Near-miss incidents, close calls, or close shaves have often been referred to as "safety in the shadows," as this is where the heart of the accident problem lies. Near miss incidents offer management an opportunity to rectify a system breakdown before it happens. They are inexpensive learning opportunities. Because there are no losses as a result of an undesired event does not necessarily mean that the event is insignificant. Many of these seemingly unimportant events have high potential for injury and other losses. If recognized, reported, and rectified, near miss incident root causes will be eliminated leading to a radical reduction in injury-causing accidents.


For many organizations, the term near miss is not only misunderstood, but it’s underrated with regards to the potential for a near miss incident to become a profit-draining accident and possible injury at a workplace. The term near miss incident also can be defined as a narrowly avoided mishap. What that means in the manufacturing, construction, or mining industry is that a person narrowly avoids an injury due to an unforeseen mishap or when there is an undesired event, which, by a stroke of luck, narrowly avoids damaging a piece of equipment, property, or material. These are missed safety signals.

Reporting and rectifying the causes of near miss incidents has many benefits. Studies of adverse events, such as accidents, indicate that near misses occur more frequently than accidents and are often precursors to accidents. In many cases, the same near miss incident has occurred numerous times prior to the actual accident.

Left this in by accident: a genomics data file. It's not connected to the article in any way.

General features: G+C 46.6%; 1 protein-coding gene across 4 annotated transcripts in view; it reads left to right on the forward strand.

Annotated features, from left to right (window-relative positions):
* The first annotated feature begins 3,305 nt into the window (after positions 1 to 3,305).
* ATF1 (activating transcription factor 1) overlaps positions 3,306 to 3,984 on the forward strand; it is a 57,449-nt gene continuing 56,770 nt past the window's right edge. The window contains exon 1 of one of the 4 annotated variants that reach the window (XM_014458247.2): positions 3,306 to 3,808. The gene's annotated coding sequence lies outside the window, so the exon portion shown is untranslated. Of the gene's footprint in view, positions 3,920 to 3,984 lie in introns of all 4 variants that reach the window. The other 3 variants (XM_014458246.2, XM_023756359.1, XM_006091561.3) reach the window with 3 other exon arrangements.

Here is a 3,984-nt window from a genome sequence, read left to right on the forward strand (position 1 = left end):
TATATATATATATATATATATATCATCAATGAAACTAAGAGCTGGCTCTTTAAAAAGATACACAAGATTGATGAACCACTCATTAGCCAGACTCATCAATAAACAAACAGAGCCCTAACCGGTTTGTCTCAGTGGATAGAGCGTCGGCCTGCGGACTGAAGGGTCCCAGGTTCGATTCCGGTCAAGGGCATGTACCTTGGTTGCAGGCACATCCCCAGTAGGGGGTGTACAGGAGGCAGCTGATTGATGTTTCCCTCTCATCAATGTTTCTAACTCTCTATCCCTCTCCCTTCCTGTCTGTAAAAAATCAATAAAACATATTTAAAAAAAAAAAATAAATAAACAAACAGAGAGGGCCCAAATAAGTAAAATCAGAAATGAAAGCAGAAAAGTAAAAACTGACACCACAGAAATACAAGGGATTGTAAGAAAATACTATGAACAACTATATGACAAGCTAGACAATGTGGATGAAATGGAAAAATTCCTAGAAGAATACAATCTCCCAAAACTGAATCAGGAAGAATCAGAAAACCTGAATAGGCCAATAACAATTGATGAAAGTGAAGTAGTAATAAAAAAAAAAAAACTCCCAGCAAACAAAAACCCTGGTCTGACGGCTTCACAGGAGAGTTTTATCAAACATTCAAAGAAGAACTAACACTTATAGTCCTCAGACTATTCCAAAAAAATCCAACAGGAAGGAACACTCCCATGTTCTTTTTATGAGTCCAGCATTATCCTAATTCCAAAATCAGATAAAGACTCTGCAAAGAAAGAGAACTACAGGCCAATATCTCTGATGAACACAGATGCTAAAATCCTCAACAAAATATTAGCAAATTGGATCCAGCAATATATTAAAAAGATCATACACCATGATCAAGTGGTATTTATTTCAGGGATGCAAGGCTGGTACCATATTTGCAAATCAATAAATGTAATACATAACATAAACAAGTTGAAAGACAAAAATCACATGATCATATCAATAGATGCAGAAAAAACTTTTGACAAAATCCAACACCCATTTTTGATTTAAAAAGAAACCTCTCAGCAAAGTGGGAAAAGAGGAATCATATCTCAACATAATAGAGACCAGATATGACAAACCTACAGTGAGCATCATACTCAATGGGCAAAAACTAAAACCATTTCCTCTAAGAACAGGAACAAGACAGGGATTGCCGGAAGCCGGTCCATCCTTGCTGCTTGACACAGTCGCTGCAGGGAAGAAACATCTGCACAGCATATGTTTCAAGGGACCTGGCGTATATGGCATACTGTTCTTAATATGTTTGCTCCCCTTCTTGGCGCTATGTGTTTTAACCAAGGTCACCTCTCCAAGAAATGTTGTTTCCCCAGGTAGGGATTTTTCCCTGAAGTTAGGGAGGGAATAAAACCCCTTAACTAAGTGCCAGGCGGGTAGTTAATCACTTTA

Research of thousands of undesired (accidental) events has shown that the outcome of the event cannot be predicted and that, under slightly different circumstances, the consequences could have been better or worse if it were not for some factor of luck or good fortune.

The principle of multiple causes indicates that accidents are usually the result of a multitude of causes and there are usually many immediate causes and numerous root causes behind every event.

These loss-producing events are termed accidents. Some refer to them as incidents, but, for clarity, they will be referred to as accidents in this publication. No-loss events with potential for loss will be termed near miss incidents. The high risk acts of a worker or a high risk work environment riddled with hazards, or a combination of both, are the immediate causes or the closest causes of an accident, which results in accidental losses, such as death, injury, property damage, fire, or business interruption. High risk acts and/or conditions are the most obvious accident causes, or the causes that lead to the contact with a source of energy that causes the subsequent loss.

Root, or basic, causes are the deep hidden person and job factors that give rise to the immediate causes in the form of high risk acts and/or conditions. If they are not identified and rectified, the accident problem won’t be eliminated. Fixing the immediate causes rectifies the symptom, but not the root or basic cause.